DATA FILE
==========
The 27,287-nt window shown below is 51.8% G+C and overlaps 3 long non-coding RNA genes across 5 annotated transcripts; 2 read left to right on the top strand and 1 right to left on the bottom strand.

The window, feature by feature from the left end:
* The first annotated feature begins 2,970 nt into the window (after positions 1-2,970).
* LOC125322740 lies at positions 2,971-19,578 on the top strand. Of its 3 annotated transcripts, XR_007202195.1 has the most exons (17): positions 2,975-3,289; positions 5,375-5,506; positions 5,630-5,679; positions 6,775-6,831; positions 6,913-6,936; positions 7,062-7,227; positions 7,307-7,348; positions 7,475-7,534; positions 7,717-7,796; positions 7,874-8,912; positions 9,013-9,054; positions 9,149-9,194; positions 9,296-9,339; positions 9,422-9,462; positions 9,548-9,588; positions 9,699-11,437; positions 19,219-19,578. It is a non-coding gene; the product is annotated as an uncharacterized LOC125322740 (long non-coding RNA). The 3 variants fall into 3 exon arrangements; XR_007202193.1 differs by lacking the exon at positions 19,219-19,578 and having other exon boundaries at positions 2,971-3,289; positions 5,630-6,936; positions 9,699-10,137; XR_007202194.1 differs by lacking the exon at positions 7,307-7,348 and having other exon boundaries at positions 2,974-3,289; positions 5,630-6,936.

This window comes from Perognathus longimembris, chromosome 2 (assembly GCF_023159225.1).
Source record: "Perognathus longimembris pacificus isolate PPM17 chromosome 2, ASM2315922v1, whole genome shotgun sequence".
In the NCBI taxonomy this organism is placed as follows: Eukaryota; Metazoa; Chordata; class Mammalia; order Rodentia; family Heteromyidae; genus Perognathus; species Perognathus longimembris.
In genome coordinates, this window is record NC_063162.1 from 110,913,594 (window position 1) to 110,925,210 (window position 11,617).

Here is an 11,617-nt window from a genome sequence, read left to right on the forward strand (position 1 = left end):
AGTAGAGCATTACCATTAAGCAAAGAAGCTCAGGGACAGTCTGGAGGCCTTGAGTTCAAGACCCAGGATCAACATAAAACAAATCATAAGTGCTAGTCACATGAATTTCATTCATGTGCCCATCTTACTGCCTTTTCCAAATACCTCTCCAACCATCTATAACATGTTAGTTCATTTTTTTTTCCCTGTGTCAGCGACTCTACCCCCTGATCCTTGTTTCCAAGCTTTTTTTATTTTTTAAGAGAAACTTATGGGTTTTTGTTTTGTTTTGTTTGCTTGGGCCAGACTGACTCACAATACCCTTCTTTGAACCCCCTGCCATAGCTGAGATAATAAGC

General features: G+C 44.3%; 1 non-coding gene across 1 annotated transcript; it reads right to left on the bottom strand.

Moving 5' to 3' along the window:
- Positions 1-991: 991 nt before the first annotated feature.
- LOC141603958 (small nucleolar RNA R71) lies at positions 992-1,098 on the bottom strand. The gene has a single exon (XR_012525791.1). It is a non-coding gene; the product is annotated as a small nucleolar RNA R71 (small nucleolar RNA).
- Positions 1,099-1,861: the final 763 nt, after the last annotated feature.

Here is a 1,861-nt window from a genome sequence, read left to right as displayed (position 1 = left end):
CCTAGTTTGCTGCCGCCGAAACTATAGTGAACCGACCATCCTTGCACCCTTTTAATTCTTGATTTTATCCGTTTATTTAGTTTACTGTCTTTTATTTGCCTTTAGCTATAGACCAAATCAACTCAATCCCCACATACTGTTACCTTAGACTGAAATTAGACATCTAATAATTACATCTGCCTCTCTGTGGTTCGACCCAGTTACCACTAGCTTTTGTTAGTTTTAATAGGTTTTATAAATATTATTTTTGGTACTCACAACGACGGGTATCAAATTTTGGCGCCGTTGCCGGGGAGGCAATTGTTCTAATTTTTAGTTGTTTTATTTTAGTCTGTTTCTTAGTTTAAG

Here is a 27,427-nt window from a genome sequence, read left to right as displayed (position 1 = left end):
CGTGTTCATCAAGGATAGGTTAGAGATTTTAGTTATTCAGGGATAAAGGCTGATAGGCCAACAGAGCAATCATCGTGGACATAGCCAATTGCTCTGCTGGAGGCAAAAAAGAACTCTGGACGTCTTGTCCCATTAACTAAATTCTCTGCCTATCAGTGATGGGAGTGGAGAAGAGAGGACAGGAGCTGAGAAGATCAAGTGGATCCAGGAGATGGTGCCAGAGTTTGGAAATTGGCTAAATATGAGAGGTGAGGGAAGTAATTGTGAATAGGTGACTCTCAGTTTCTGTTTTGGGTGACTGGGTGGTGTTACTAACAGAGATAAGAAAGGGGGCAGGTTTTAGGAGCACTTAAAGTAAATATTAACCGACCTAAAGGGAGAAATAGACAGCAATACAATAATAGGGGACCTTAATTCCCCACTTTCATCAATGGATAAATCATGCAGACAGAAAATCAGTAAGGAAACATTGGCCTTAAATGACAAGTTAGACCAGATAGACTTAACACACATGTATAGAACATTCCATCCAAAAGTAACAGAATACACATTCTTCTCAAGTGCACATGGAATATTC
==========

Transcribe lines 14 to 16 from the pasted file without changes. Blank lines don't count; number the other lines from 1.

- LOC141603958 (small nucleolar RNA R71) lies at positions 992-1,098 on the bottom strand. The gene has a single exon (XR_012525791.1). It is a non-coding gene; the product is annotated as a small nucleolar RNA R71 (small nucleolar RNA).
- Positions 1,099-1,861: the final 763 nt, after the last annotated feature.

Here is a 1,861-nt window from a genome sequence, read left to right as displayed (position 1 = left end):